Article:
Humans have been trying to invent a better way to type since the dawn of the typewriter. Four-finger, eight-finger, and, now, roll-over… According to BBC News a method employed by gamers — pressing a subsequent key before releasing another — will dramatically increase your typing speed (see article here). But experts question whether the method is worth learning. Likely, your “fast” fast enough.
Over the years I’ve watched my students type in many ways: hunt-and-peck, touch-touching (looking or not), one-finger, two-finger, etc. Certainly, how you type impacts how you think/communicate. When I was ready to begin my (short) career as a journalist, I consciously set out to learn touch typing. I wanted my ideas and words to flow unimpeded, and I mastered the art in one or two months.
One of my colleagues, who served as a typist in the Navy, can type and talk at the same time. It is an astonishing thing to view. I can do it briefly. (Generally, I’m finishing a thought that I intend to type while beginning a conversation — sometimes I’m just ignoring you, tossing in an “uh, huh” or “yeah” intermittently.)
Questions over the QWERTY arrangement persist, but nearly any arrangement will serve once it has been learned. The real question is if we can ever type as fast as we can think. How fast is a thought? And how are thoughts shaped by how we write? With a pen and paper, I can write all over the page, all over the text. On a typewriter, the thoughts flow in linier fashion. On a computer, backwards and forward (“backspace deletes”). Each thought is shaped by the process.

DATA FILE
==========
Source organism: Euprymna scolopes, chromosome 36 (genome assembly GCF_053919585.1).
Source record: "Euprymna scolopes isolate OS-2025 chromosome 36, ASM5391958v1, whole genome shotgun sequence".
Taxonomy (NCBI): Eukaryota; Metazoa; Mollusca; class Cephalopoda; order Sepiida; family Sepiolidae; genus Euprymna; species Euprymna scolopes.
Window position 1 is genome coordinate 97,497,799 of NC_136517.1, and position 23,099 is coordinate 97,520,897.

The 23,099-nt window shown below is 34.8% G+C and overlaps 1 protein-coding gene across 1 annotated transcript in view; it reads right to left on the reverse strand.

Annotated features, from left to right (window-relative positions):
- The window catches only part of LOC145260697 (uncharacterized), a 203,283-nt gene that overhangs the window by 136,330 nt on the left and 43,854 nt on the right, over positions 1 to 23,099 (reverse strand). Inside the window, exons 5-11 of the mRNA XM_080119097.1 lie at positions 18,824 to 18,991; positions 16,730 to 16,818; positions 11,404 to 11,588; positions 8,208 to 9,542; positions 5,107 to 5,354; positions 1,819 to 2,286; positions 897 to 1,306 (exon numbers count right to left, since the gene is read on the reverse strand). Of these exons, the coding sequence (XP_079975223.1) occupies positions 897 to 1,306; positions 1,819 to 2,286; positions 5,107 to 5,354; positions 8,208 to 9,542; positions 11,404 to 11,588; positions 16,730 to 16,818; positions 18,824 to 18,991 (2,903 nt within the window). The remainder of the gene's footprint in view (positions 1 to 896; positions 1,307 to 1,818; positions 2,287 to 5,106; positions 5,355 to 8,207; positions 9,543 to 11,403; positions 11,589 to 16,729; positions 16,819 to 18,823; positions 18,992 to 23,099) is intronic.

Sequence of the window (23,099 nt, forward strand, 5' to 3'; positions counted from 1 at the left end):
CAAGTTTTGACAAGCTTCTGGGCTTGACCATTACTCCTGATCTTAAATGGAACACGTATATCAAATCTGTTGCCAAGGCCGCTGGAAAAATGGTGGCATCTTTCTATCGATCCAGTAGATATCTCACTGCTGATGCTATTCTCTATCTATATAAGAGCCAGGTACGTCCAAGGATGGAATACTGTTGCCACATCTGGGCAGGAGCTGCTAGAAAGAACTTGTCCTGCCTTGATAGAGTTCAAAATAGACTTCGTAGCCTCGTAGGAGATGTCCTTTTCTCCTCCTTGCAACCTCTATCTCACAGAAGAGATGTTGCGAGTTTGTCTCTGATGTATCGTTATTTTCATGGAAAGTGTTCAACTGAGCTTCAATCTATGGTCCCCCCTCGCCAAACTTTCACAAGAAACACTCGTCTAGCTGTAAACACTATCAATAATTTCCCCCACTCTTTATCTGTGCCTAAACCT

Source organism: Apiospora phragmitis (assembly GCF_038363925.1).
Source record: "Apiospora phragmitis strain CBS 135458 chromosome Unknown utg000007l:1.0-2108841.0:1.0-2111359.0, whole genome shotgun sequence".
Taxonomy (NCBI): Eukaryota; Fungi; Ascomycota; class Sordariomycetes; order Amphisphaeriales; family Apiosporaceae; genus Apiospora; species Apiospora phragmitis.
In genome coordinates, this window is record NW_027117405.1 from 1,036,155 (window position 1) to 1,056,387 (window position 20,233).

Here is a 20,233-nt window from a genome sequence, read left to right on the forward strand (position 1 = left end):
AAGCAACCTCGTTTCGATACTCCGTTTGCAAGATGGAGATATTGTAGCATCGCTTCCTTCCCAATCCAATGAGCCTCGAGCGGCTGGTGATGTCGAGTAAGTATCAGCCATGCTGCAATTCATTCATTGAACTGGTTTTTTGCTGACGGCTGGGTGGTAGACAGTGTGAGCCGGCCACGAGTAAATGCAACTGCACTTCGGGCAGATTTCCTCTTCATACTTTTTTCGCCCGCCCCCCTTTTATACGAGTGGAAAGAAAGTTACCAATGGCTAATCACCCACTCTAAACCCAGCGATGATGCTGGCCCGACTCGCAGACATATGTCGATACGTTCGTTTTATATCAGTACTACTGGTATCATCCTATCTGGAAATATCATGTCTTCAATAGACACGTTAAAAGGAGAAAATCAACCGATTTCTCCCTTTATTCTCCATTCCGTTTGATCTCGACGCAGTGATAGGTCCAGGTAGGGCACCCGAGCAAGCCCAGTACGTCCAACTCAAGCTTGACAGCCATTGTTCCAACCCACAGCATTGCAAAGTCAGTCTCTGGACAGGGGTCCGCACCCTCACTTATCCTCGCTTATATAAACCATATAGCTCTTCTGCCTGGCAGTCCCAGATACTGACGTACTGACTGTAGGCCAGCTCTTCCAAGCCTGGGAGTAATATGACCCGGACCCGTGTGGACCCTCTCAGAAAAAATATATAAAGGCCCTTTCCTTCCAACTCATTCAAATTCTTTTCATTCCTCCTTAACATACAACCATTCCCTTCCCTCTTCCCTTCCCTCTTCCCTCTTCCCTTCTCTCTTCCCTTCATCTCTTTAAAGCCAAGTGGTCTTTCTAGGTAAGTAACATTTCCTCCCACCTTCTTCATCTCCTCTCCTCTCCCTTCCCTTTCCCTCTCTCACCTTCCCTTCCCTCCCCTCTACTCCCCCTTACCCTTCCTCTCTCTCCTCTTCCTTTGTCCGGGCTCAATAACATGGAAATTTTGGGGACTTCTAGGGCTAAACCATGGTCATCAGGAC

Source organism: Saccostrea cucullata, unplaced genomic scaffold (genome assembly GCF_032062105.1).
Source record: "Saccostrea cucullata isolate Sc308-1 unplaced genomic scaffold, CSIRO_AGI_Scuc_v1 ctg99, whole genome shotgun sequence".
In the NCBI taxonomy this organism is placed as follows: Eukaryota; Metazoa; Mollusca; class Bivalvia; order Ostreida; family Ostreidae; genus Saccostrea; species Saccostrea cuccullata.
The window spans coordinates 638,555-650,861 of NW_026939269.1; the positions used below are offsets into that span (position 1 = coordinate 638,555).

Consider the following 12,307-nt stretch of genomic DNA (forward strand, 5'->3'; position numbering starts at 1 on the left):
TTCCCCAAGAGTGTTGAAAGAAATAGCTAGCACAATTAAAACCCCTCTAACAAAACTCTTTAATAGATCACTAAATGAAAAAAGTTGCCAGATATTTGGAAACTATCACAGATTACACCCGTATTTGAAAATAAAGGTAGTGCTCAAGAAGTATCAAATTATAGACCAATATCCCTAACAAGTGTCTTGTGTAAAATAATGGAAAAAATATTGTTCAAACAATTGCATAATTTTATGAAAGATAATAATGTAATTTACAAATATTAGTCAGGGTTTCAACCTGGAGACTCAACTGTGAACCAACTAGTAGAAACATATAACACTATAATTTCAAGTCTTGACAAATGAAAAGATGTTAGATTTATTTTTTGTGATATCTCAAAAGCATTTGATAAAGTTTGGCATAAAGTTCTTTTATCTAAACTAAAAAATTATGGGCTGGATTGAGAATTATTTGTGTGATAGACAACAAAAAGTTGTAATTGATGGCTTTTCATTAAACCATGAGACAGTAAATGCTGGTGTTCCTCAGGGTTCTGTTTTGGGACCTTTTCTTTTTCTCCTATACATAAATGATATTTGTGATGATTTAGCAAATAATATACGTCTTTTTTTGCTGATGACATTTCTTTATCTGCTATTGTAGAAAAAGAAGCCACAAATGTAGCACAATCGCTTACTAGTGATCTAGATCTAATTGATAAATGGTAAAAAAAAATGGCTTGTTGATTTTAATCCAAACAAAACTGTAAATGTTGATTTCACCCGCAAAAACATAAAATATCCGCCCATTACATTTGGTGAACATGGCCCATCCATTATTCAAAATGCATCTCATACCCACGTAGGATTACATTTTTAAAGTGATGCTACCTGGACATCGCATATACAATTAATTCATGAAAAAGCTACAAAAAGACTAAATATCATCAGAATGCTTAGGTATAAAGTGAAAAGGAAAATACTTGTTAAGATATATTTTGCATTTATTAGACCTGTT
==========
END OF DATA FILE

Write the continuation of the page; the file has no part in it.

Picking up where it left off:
There is some speculation that voice-to-text will ultimately replace typing (the BBC News article posits 2022), and that is likely. Already, we use voice dictation for text messages (my colleagues exchange entire essays via text), and we navigate our “smart” homes via voice.
One day, perhaps, we will all be sitting in cafes talking to ourselves.
© 2018, Mark Adams. All rights reserved.
Interesting. I do think that the way we put words down affects how we arrange them, and in turn the way our thoughts are arranged. I saw a documentary once which seemed to suggest that speech to text was inferior as a creative tool when we don’t read as we go along. I think it was in relation to whether it was worth learning braille if you are visually impaired. I have often heard writers say that they write to find out what they are thinking. I think it’s a continual two way, back and forth process of consideration and creation, so I don’t think speech to text will replace the act of writing. I sincerely hope not anyway!
I’ve heard of typing and talking. It is beyond me. Better yet is the Navy radio man who can listen to the Morse Code, type it, and be speaking with a fellow sailor.
When we get thoughts to text that will be a real accomplishment.
I agree with Martha. I personally don’t like talking to machines, and enjoy the act of writing (by hand or keyboard). It helps me think.
Turning thoughts into text is a possibility that’s just around the corner, but again doesn’t appeal to me at all.
On further thought … we already turn thoughts into text, with the intermediary of our hands. But the idea Bill brought up means, of course, that the hands and voice would no longer be necessary as intermediaries. That would be a great boon to certain disabled people, but otherwise it’s not attractive.